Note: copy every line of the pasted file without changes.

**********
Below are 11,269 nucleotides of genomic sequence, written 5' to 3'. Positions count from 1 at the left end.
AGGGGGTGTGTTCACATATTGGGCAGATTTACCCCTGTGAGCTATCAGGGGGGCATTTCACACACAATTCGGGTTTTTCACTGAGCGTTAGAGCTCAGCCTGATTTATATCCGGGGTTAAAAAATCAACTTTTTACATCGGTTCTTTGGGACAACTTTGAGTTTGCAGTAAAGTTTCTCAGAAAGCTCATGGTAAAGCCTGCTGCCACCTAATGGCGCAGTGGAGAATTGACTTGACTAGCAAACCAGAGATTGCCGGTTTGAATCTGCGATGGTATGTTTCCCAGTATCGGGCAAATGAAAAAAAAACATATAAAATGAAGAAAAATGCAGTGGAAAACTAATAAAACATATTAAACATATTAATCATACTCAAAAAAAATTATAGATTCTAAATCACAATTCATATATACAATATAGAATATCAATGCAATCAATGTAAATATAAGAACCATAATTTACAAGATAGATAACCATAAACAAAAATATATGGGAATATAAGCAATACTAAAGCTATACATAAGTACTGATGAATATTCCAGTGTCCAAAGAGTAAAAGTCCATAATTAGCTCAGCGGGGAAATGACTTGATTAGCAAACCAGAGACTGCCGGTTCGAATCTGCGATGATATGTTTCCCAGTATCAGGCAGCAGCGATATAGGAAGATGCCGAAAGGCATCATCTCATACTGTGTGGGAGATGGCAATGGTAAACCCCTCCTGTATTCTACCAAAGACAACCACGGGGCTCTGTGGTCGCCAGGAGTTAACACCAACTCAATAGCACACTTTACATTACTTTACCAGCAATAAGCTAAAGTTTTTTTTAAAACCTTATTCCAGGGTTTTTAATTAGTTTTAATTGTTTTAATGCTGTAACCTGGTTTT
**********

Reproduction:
Below are 11,269 nucleotides of genomic sequence, written 5' to 3'. Positions count from 1 at the left end.
AGGGGGTGTGTTCACATATTGGGCAGATTTACCCCTGTGAGCTATCAGGGGGGCATTTCACACACAATTCGGGTTTTTCACTGAGCGTTAGAGCTCAGCCTGATTTATATCCGGGGTTAAAAAATCAACTTTTTACATCGGTTCTTTGGGACAACTTTGAGTTTGCAGTAAAGTTTCTCAGAAAGCTCATGGTAAAGCCTGCTGCCACCTAATGGCGCAGTGGAGAATTGACTTGACTAGCAAACCAGAGATTGCCGGTTTGAATCTGCGATGGTATGTTTCCCAGTATCGGGCAAATGAAAAAAAAACATATAAAATGAAGAAAAATGCAGTGGAAAACTAATAAAACATATTAAACATATTAATCATACTCAAAAAAAATTATAGATTCTAAATCACAATTCATATATACAATATAGAATATCAATGCAATCAATGTAAATATAAGAACCATAATTTACAAGATAGATAACCATAAACAAAAATATATGGGAATATAAGCAATACTAAAGCTATACATAAGTACTGATGAATATTCCAGTGTCCAAAGAGTAAAAGTCCATAATTAGCTCAGCGGGGAAATGACTTGATTAGCAAACCAGAGACTGCCGGTTCGAATCTGCGATGATATGTTTCCCAGTATCAGGCAGCAGCGATATAGGAAGATGCCGAAAGGCATCATCTCATACTGTGTGGGAGATGGCAATGGTAAACCCCTCCTGTATTCTACCAAAGACAACCACGGGGCTCTGTGGTCGCCAGGAGTTAACACCAACTCAATAGCACACTTTACATTACTTTACCAGCAATAAGCTAAAGTTTTTTTTAAAACCTTATTCCAGGGTTTTTAATTAGTTTTAATTGTTTTAATGCTGTAACCTGGTTTT